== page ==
Engineers never planned to lift "Bertha"—at 57.5 ft in dia, the world's largest active tunnel-boring machine—out of its bored tunnel. But when it came time to remove for repair her 2,000-ton cutter-drive unit from 120 ft below downtown Seattle, heavy-lift specialist Mammoet created a custom gantry system for the job.
Due to the site constraints and soft waterfront soil conditions, Mammoet didn't have the typical foundation with which to work, forcing the Dutch-based firm to get creative with a fully hydraulic skid base that was 116 ft wide, 90 ft long and 105 ft tall—with a distance between the towers of 75 ft.
"I don't think that has ever been done before," says Jeroen Van Kooperen, Mammoet project manager. "To make the foundation work, we could have spent a lot of money in reinforcing." Instead, Mammoet created a hydraulic equalization system to "take away the torque that appears under every tower," he says.
Concrete piles at the site were built to stabilize the tunnel as it went through the soft waterfront area. "All of a sudden, we need to build a crane on top of that," Van Kooperen says. "We needed to support the crane to lift the load. The piles weren't designed for that."
Having built hydraulic bases before on non-gantry systems, Van Kooperen says engineers knew how hydraulics would react, but seeing the system work under a gantry "opens another way of thinking."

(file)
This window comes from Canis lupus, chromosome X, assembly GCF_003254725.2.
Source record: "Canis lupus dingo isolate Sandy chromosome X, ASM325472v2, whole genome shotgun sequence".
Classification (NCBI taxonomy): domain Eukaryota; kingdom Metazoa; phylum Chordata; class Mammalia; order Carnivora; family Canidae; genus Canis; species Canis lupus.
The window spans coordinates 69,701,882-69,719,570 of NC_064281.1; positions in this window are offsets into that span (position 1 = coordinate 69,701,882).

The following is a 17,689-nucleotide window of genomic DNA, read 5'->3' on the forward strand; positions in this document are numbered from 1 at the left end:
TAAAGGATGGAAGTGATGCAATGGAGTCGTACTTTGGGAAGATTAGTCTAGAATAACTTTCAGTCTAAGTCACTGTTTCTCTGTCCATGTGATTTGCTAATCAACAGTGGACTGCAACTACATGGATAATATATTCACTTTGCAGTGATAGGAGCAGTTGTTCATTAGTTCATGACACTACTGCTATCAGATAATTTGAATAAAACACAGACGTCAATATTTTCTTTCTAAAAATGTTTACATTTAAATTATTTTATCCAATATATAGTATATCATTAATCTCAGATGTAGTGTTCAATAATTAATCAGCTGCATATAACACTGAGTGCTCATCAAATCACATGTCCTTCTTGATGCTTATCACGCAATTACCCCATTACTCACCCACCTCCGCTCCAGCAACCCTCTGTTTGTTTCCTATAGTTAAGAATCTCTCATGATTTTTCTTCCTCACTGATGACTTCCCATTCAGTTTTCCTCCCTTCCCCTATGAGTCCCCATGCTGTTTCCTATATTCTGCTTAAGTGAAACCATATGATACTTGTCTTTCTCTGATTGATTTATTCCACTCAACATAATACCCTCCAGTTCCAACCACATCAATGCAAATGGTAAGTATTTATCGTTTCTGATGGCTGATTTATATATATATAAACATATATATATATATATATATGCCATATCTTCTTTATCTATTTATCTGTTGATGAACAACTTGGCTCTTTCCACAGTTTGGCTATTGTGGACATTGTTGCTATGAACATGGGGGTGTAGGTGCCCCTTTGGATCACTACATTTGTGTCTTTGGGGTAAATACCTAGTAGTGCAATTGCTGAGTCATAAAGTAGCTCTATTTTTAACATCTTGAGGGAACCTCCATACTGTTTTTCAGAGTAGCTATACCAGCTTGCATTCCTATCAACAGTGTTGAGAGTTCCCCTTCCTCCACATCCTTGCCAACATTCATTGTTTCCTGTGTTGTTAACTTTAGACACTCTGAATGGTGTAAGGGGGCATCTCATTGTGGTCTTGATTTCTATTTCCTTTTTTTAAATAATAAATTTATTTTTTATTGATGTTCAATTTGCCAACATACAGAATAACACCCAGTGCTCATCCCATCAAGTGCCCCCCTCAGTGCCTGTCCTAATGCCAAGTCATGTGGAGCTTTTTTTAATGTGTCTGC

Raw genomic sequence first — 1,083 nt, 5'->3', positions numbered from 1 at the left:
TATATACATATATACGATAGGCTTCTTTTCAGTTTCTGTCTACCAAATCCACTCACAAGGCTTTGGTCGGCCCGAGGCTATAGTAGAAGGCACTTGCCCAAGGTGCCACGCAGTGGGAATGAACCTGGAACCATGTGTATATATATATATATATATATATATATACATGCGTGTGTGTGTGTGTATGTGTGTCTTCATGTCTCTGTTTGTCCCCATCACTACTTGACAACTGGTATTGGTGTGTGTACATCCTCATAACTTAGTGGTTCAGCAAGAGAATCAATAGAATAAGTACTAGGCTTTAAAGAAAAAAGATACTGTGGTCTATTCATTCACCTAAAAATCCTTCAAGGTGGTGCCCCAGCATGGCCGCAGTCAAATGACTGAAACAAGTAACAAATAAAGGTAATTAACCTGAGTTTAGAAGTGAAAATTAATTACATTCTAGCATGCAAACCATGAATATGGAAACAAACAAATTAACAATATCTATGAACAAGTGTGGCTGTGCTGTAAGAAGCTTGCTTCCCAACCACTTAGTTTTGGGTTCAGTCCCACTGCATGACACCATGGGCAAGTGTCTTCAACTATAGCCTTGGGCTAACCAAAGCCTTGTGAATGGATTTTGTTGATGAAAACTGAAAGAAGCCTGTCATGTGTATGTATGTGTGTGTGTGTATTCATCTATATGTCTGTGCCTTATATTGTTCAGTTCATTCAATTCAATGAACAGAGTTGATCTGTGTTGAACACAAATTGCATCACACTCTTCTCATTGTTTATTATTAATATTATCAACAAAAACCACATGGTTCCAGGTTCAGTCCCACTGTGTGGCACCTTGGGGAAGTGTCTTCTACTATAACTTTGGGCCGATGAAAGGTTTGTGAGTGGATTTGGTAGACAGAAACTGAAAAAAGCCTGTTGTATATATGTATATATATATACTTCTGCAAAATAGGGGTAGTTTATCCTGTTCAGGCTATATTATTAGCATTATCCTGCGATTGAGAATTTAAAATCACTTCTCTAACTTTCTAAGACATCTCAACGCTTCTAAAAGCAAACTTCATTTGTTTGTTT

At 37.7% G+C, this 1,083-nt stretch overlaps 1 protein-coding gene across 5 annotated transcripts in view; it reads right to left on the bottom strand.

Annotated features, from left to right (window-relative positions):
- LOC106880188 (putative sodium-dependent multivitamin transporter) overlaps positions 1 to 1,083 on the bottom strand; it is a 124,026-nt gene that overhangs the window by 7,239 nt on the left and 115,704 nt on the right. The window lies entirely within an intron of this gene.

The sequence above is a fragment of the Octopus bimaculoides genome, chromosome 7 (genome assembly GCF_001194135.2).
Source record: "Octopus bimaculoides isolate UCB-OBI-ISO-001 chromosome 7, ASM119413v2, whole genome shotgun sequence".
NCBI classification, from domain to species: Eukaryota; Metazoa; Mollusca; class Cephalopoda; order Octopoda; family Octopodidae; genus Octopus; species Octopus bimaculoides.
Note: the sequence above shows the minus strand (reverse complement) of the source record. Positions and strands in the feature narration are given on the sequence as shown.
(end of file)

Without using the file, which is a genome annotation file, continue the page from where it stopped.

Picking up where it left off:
The 16-hour lift on March 30 took four weeks to prep, the amount of time afforded Mammoet, which used just machine drawings, as the piece was still underground. Having bid on the original lift of Bertha into the launch pit, Van Kooperen says he was familiar with the machine. To set up, the new project required 135 truckloads to enter downtown Seattle. The final layout saw Mammoet use steel beams to construct a modular tower to support the forces of the load. The hydraulic equalization under the tower, requiring 48 hydraulic cylinders, helped the system handle the uneven loads. The fluid in the system dispersed the weight of the load equally and in all directions to become self-balancing.
Project contractor Seattle Tunnel Partners (STP) is now fixing the TBM for the owner, Washington State Dept. of Transportation, before Mammoet picks and rotates the machine back into place. "It is basically the reverse of what we did," Van Kooperen says. With tight tolerances to fit the machine back in place, engineers expect more than 16 hours next time, but "it is just a matter of time," he adds.
Getting Bertha ready to bore again has been a focus of the $2-billion tunnel to replace Seattle's aging 63-year-old Alaskan Way Viaduct. The $80-million machine, built by Japan-based Hitachi Zosen, overheated in December 2013 and was shut down after traveling just over 1,000 ft—about 11%—into a 1.7-mile project. After months of uncertainty as to the reason for the overheating, STP determined the seals protecting the main bearing were compromised by dirt and debris.
STP decided not to enter the 325-ft-long machine from the rear through the tunnel's already bored portion, a tactic that would have required deconstructing Bertha to reach the $5-million main bearing and surrounding seals. Instead, the contractor dug a 120-ft-deep access pit in front of the TBM, allowing Mammoet to haul the front end to the surface for repairs.
WSDOT has contended all along that cost overruns—STP has not given an estimate to the costs incurred in this 17-month delay—remain the contractor's responsibility. The tunnel project connects to another mile of already completed new road in south Seattle, making Bertha's tunnel the centerpiece in a $3.15-billion overall project.
STP aims to have Bertha tunneling as soon as August. But first, Mammoet will need to place the cutterhead back on Bertha.